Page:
Casson Mann are proud and delighted to announce that we will be working with the Natural History Museum in the transformation of Hintze Hall, aka Central Hall, with an infrastructure to take it through the next 25 years.
A passion for the building and respect for the Museum’s remit inspired a concept that celebrates its scientific legacy and unique architecture. “Our focus is to create a space that inspires wonder and curiosity and that works in concert with the proportion and scale and decorative rhythms of the building”, explains Roger Mann.
With a brief to introduce dramatic elements that create a dynamic tension between the Museum’s architecture, collection and scientific remit, Casson Mann’s scheme encompasses the redevelopment of Hintze (Central) Hall and Balconies. The Treasures Gallery, completed by Casson Mann in 2012, is related to this redevelopment project and the design language will tie all these spaces together into one coherent visual and intellectual whole.
The concept involves creating and choreographing new displays that maintain a dialogue with the stunning Romanesque architecture. Plinths and large scale vitrines will showcase objects from the Museum’s vast collection that represent the diversity of specimens in the natural world. Grouped according to narrative themes including Origins, Evolution and Biodiversity, and reflecting Waterhouse’s architectural division of the collection into extinct and extant, the aim is to encourage exploration, discovery and learning.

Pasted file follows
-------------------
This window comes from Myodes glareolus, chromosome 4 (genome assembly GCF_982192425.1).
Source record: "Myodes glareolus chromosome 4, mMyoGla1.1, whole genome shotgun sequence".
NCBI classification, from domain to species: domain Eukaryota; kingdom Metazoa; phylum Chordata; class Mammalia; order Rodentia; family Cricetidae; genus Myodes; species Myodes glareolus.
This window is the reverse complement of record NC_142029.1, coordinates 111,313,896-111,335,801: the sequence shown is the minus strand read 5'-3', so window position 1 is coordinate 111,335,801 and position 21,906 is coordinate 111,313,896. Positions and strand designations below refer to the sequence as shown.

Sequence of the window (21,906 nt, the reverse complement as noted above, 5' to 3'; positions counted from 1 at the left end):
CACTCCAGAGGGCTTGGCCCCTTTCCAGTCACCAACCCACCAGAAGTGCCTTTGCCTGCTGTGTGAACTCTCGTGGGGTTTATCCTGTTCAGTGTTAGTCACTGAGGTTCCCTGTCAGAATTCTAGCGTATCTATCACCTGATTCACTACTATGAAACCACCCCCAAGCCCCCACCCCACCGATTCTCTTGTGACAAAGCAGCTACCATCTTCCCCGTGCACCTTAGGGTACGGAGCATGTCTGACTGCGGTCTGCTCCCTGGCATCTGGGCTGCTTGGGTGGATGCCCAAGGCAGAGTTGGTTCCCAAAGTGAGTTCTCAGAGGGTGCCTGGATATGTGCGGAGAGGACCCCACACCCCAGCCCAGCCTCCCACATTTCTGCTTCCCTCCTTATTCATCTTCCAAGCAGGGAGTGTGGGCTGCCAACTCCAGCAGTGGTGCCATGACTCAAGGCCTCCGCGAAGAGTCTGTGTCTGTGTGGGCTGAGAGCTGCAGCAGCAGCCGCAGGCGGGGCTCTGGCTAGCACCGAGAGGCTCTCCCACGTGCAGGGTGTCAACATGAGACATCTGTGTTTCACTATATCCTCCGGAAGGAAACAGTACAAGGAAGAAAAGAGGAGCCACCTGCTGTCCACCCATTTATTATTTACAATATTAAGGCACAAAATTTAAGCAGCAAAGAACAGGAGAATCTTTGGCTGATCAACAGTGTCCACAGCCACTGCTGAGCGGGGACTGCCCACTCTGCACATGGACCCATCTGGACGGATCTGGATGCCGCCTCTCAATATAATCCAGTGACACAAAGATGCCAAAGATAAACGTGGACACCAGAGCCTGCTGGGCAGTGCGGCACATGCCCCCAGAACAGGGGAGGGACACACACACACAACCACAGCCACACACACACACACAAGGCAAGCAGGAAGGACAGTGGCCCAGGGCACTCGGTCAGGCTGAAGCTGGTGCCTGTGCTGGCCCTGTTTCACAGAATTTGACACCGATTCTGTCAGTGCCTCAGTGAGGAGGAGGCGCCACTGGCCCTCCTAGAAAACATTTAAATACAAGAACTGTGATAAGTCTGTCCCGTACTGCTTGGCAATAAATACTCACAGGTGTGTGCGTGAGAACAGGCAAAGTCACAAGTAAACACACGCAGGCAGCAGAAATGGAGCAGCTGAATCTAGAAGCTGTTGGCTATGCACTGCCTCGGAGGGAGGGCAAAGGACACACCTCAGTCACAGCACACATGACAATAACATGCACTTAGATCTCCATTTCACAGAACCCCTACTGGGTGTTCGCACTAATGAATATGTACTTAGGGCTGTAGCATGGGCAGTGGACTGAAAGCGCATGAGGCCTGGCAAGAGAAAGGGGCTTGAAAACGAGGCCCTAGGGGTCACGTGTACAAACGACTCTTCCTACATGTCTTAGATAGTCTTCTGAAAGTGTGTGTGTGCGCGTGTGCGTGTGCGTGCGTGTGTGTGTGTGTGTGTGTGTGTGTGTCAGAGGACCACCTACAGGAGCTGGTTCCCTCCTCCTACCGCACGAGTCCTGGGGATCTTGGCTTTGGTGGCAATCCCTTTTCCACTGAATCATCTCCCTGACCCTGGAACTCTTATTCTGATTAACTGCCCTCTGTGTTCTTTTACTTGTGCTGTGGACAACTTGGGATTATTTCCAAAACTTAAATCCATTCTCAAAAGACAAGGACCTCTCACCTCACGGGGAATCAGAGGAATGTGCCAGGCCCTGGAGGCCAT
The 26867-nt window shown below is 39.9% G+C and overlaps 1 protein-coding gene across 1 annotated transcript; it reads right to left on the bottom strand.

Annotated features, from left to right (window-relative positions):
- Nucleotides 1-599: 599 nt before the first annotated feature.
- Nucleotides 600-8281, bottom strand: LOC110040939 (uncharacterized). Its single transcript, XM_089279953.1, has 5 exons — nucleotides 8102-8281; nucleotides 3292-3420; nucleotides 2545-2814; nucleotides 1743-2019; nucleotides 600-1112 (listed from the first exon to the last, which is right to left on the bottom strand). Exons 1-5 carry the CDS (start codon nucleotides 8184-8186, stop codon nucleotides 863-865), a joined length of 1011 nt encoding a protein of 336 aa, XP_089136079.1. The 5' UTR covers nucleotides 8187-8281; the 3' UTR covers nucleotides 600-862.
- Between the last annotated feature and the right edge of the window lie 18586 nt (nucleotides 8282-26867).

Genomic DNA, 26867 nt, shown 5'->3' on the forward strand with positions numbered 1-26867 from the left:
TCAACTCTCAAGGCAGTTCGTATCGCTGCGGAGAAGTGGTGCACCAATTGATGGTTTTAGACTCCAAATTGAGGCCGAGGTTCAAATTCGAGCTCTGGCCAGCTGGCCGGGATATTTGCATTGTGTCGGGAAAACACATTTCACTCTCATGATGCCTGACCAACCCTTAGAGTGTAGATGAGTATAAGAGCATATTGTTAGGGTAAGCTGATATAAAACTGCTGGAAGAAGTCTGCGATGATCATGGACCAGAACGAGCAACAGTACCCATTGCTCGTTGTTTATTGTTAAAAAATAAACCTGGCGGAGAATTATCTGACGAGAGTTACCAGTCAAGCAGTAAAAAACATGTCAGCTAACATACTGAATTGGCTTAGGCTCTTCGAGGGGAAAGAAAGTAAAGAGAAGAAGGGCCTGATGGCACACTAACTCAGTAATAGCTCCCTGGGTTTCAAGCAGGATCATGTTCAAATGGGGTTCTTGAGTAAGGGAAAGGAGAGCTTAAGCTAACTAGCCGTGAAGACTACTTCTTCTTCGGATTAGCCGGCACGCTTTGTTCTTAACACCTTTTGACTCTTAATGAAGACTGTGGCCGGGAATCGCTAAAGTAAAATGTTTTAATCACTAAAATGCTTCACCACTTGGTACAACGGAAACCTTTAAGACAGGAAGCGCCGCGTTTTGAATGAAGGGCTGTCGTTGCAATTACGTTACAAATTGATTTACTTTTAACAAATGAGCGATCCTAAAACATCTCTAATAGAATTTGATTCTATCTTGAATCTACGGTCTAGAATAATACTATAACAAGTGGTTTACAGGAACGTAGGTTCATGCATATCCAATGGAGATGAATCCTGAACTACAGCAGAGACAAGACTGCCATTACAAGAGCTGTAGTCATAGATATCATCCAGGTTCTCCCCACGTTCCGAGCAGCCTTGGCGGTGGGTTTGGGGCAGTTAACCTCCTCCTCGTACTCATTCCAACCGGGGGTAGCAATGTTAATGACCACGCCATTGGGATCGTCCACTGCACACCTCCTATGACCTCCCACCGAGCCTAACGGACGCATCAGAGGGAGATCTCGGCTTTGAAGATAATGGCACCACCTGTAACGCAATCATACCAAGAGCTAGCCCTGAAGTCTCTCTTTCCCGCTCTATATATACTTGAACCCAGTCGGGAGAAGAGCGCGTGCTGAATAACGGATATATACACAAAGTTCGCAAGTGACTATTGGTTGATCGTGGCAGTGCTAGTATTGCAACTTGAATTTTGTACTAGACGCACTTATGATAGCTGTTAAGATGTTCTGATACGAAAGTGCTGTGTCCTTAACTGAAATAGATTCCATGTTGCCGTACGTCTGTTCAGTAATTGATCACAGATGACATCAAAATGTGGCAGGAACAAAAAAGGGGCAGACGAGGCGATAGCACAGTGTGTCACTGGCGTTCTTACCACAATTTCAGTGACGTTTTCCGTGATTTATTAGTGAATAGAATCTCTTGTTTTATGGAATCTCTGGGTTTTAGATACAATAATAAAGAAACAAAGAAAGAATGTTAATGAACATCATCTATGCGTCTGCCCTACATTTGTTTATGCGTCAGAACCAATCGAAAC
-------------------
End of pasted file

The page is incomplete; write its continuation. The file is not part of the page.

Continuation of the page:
The emphasis on authentic objects sees the removal of the Diplodocus cast and the introduction of an adult blue whale skeleton spectacularly suspended centrally in the Hall, forming the focal point as visitors enter through the main doors.
The project encompasses all aspects of the visitor experience from engagement strategies to the fundamental infrastructure (including display cases, object plinths, seating, way-finding structures, information desks and services) and the re-presentation and interpretation of existing statues in the Hall, displays in the Wonder Bays and on the first and second floor Balconies, all presided over by the dramatically suspended blue whale above.
“It’s a huge privilege to be tasked with the Hintze Hall redevelopment.” says Roger Mann, co-founder and director of Casson Mann, “I’m a Londoner and this has been my favourite museum to visit since I can remember, and as an environmental designer I’m passionate about its beautiful architecture and very excited about this fantastic opportunity to create suitably stunning contemporary displays within its extraordinary interior”.
With 5 million visitors per year the Natural History Museum is one of London’s most iconic attractions and Hintze Hall is scheduled to open in the summer of 2016.